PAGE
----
Verse 29. "Cut off thine hair" - ūrzn yzg gozzi nizrech, shear thy nazarite. The Nazarite was one who took upon him a particular vow, and separated himself from all worldly connections for a certain time, that he might devote himself without interruption to the service of God; and during all this time no razor was to pass on his head, for none of his hair was to be taken off. After the vow was over, he shaved his head and beard, and returned to society. See Num. vi. 2, &c., and the notes there.
Jerusalem is here considered under the notion of a Nazarite, by profession devoted to the service of God: but that profession was empty; it was not accompanied with any suitable practice. God tells them here to cut off their hair; to make no vain pretensions to holiness or religion; to throw off the mask, and attempt no longer to impose upon themselves and others by their hypocritical pretensions. On the same ground he orders them, ver. 21, to devote to common use the animals destined for sacrifice; and to make no more vain shows of religion while their hearts were not right with him. Dr. Blayney thinks the address is to the prophet, who was a Nazarite by virtue of his office, and who was called to cut off his hair as a token of mourning for the desolations which were coming upon his people. That cutting off the hair was a sign of distress and mourning may be seen, Ezra ix. 3; Isaiah xv. 2; chap. xli. 5, &c. But I think the other the more natural construction.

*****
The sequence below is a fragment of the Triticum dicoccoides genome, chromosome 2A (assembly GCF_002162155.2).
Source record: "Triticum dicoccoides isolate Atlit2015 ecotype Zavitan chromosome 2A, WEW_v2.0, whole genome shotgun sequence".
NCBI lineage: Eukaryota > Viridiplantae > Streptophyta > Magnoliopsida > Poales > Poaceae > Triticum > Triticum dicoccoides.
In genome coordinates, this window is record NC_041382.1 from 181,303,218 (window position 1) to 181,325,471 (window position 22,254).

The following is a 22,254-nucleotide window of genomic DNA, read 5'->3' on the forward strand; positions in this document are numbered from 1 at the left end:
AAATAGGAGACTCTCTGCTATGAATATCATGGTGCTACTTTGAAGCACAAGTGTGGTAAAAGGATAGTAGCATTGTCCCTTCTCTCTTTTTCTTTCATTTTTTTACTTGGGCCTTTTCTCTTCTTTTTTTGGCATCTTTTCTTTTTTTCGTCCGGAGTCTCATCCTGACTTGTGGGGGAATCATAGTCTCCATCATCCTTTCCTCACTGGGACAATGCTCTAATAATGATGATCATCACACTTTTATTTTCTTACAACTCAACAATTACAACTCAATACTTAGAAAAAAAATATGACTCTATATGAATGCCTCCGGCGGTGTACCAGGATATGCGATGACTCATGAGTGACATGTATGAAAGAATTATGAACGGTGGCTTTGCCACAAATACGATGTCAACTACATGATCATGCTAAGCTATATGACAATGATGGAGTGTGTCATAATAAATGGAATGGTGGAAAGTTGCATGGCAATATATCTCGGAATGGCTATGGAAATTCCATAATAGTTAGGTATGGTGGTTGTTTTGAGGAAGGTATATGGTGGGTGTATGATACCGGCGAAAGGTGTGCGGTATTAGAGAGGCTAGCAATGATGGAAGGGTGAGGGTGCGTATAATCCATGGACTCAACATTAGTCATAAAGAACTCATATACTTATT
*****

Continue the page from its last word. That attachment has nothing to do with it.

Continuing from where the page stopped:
"On high places" - That the lamentation may be heard to the greater distance.
"The generation of his wrath." - Persons exposed to punishment: used here as children of wrath, Eph. ii. 3.
Verse 31. "Tophet-in the valley of the son of Hinnom" - Tophet was the place in that valley where the continual fires were kept up, in and through which they consecrated their children to Moloch.
Verse 32. "The valley of slaughter" - The place where the slaughtered thousands of this rebellious people shall be cast, in order to their being burnt, or becoming food for the beasts of the field and the fowls of the air, ver. 33. These words are repeated, and their meaning more particularly explained, chap. xix. 6-15.
Verse 34. "Then will I cause to cease-the voice of mirth" - There shall no longer be in Jerusalem any cause of joy; they shall neither marry nor be given in marriage, for the land shall be totally desolated. Such horrible sins required such a horrible punishment. And they must be horrible, when they move God to destroy the work of his own hands.